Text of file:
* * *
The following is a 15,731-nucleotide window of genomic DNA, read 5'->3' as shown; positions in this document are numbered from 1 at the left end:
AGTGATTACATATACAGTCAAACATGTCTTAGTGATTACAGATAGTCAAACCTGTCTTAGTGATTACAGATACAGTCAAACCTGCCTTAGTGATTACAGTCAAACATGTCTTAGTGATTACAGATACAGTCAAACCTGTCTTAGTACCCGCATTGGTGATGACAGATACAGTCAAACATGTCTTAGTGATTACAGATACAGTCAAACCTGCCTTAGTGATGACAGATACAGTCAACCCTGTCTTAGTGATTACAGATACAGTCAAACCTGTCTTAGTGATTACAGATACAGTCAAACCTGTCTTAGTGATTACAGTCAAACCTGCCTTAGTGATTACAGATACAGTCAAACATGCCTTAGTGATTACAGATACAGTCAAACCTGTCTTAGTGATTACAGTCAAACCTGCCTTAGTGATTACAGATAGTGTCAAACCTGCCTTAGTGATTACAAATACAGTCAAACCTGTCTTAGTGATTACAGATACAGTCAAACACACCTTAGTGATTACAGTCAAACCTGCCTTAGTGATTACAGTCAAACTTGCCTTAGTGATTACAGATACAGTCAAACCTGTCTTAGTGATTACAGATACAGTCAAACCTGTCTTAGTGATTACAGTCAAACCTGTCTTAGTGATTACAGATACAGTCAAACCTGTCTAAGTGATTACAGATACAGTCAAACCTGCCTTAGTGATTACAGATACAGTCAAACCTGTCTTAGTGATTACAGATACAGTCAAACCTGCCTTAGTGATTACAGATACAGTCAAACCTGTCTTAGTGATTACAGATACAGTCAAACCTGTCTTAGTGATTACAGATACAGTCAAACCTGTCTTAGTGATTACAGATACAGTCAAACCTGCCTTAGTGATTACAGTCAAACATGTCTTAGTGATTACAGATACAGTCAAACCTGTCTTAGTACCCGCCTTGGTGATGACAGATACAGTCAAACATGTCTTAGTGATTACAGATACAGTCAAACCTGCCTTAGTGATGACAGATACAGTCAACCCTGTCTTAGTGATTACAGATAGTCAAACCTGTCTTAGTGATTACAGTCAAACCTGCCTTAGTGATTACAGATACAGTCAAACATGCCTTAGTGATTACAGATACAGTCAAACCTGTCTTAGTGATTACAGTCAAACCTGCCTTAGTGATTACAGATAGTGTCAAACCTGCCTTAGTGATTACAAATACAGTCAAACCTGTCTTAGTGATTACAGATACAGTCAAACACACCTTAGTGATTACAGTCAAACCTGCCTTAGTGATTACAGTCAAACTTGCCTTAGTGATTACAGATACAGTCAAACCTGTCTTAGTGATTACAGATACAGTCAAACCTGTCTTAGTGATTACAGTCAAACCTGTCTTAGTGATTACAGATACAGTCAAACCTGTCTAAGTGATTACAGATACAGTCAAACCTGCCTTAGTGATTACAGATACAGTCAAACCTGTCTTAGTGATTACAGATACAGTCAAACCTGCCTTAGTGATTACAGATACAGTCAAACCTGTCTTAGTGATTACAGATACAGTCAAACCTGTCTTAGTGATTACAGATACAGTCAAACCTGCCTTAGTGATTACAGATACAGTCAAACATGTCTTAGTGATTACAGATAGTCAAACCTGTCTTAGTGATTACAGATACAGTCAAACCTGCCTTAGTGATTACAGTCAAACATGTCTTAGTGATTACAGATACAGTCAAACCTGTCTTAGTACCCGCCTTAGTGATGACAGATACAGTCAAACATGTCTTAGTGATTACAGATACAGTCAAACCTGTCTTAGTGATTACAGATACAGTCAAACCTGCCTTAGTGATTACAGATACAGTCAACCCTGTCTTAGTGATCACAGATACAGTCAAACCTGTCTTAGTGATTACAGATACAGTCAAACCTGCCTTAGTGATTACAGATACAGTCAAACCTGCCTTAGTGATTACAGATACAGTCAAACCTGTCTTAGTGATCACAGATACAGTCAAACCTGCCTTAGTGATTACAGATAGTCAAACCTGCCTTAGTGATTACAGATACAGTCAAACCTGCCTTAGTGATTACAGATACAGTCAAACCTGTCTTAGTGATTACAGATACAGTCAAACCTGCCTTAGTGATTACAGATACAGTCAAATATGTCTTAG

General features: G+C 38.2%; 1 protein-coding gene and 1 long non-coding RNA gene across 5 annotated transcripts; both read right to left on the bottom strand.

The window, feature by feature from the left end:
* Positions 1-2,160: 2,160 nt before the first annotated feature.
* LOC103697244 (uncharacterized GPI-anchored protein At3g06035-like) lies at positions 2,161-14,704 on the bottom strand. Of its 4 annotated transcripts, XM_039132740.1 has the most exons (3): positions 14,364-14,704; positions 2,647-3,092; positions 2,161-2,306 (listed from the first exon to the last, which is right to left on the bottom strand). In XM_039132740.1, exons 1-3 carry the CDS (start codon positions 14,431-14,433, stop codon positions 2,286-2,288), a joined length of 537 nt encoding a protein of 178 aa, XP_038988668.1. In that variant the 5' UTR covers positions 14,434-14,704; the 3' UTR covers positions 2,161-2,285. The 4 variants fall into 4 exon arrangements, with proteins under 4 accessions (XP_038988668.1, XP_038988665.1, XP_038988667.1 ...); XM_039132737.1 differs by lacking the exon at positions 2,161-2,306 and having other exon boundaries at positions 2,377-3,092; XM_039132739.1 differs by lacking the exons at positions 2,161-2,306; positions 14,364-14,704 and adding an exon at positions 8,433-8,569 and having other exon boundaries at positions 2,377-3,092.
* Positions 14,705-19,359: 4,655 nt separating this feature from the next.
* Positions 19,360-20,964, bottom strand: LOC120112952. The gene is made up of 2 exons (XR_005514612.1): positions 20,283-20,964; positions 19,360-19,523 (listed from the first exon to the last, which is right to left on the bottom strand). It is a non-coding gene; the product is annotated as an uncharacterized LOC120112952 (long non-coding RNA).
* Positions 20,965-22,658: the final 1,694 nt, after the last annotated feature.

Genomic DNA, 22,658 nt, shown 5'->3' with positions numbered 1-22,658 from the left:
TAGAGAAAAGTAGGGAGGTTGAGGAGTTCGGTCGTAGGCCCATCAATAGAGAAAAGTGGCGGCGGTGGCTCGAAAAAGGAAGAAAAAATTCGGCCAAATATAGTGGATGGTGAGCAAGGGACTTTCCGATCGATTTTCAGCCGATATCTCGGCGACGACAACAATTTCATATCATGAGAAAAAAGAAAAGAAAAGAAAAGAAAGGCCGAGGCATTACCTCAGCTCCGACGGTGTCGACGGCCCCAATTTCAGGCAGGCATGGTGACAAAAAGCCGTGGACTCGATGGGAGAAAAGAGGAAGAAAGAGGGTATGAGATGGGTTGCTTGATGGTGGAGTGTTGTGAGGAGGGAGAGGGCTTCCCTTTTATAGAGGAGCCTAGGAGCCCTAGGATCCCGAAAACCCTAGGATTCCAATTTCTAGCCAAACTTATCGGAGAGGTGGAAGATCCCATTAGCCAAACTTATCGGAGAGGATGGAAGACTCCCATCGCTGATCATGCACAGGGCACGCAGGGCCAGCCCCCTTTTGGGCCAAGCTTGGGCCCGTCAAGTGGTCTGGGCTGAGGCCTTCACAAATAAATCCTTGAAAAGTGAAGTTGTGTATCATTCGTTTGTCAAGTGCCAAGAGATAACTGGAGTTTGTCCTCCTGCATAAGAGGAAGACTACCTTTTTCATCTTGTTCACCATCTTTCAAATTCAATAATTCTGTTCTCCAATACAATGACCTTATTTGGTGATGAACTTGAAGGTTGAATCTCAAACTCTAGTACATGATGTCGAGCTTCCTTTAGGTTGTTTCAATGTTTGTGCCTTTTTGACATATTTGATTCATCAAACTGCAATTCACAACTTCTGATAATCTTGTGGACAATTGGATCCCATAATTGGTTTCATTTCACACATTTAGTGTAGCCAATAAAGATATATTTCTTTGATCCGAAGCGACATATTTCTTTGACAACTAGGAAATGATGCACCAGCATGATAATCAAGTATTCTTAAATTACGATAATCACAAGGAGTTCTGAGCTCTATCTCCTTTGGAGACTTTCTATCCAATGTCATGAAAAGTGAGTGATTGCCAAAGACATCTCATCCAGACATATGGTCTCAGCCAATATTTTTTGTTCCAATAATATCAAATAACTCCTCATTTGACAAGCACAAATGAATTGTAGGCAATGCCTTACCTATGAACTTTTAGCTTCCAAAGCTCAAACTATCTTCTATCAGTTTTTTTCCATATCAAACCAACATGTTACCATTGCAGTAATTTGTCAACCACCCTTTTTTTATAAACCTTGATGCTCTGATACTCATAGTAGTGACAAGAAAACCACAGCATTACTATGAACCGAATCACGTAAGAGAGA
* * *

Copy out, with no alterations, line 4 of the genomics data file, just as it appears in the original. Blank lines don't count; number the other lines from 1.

The window, feature by feature from the left end: